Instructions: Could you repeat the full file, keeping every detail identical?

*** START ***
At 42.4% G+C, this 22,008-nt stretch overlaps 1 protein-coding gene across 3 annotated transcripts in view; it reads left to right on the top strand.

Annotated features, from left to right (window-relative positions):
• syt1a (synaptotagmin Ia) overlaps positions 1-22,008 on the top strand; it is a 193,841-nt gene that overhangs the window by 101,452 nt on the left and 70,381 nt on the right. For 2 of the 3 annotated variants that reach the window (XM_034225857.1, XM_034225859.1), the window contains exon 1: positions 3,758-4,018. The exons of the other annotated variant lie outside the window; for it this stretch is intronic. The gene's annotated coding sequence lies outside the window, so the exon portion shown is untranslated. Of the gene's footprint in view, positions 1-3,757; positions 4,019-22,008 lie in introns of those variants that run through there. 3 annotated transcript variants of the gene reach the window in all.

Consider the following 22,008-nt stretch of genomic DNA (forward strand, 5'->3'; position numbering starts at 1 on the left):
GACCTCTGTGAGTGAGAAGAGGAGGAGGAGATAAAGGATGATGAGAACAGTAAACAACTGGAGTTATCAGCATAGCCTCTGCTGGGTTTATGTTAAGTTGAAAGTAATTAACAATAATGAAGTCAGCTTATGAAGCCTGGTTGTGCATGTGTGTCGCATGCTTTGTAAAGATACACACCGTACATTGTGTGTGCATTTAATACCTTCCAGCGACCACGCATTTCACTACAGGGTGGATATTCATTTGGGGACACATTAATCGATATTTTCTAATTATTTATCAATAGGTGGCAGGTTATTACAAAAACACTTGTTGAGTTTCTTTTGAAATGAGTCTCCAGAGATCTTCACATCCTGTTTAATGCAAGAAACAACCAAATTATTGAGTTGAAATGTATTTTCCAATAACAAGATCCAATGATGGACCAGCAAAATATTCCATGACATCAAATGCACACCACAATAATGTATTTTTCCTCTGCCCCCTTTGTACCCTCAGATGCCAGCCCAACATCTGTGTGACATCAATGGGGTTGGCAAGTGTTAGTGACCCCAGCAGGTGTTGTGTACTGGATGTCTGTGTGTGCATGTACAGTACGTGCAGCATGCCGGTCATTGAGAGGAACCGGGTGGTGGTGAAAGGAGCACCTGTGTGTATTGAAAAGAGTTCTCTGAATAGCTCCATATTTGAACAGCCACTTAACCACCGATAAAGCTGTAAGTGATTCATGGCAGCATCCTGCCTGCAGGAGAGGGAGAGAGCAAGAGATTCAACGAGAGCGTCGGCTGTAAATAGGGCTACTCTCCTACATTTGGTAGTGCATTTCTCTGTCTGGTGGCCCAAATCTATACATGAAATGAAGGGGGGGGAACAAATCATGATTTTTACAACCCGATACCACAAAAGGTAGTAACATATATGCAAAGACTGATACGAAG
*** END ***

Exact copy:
At 42.4% G+C, this 22,008-nt stretch overlaps 1 protein-coding gene across 3 annotated transcripts in view; it reads left to right on the top strand.

Annotated features, from left to right (window-relative positions):
• syt1a (synaptotagmin Ia) overlaps positions 1-22,008 on the top strand; it is a 193,841-nt gene that overhangs the window by 101,452 nt on the left and 70,381 nt on the right. For 2 of the 3 annotated variants that reach the window (XM_034225857.1, XM_034225859.1), the window contains exon 1: positions 3,758-4,018. The exons of the other annotated variant lie outside the window; for it this stretch is intronic. The gene's annotated coding sequence lies outside the window, so the exon portion shown is untranslated. Of the gene's footprint in view, positions 1-3,757; positions 4,019-22,008 lie in introns of those variants that run through there. 3 annotated transcript variants of the gene reach the window in all.

Consider the following 22,008-nt stretch of genomic DNA (forward strand, 5'->3'; position numbering starts at 1 on the left):
GACCTCTGTGAGTGAGAAGAGGAGGAGGAGATAAAGGATGATGAGAACAGTAAACAACTGGAGTTATCAGCATAGCCTCTGCTGGGTTTATGTTAAGTTGAAAGTAATTAACAATAATGAAGTCAGCTTATGAAGCCTGGTTGTGCATGTGTGTCGCATGCTTTGTAAAGATACACACCGTACATTGTGTGTGCATTTAATACCTTCCAGCGACCACGCATTTCACTACAGGGTGGATATTCATTTGGGGACACATTAATCGATATTTTCTAATTATTTATCAATAGGTGGCAGGTTATTACAAAAACACTTGTTGAGTTTCTTTTGAAATGAGTCTCCAGAGATCTTCACATCCTGTTTAATGCAAGAAACAACCAAATTATTGAGTTGAAATGTATTTTCCAATAACAAGATCCAATGATGGACCAGCAAAATATTCCATGACATCAAATGCACACCACAATAATGTATTTTTCCTCTGCCCCCTTTGTACCCTCAGATGCCAGCCCAACATCTGTGTGACATCAATGGGGTTGGCAAGTGTTAGTGACCCCAGCAGGTGTTGTGTACTGGATGTCTGTGTGTGCATGTACAGTACGTGCAGCATGCCGGTCATTGAGAGGAACCGGGTGGTGGTGAAAGGAGCACCTGTGTGTATTGAAAAGAGTTCTCTGAATAGCTCCATATTTGAACAGCCACTTAACCACCGATAAAGCTGTAAGTGATTCATGGCAGCATCCTGCCTGCAGGAGAGGGAGAGAGCAAGAGATTCAACGAGAGCGTCGGCTGTAAATAGGGCTACTCTCCTACATTTGGTAGTGCATTTCTCTGTCTGGTGGCCCAAATCTATACATGAAATGAAGGGGGGGGAACAAATCATGATTTTTACAACCCGATACCACAAAAGGTAGTAACATATATGCAAAGACTGATACGAAG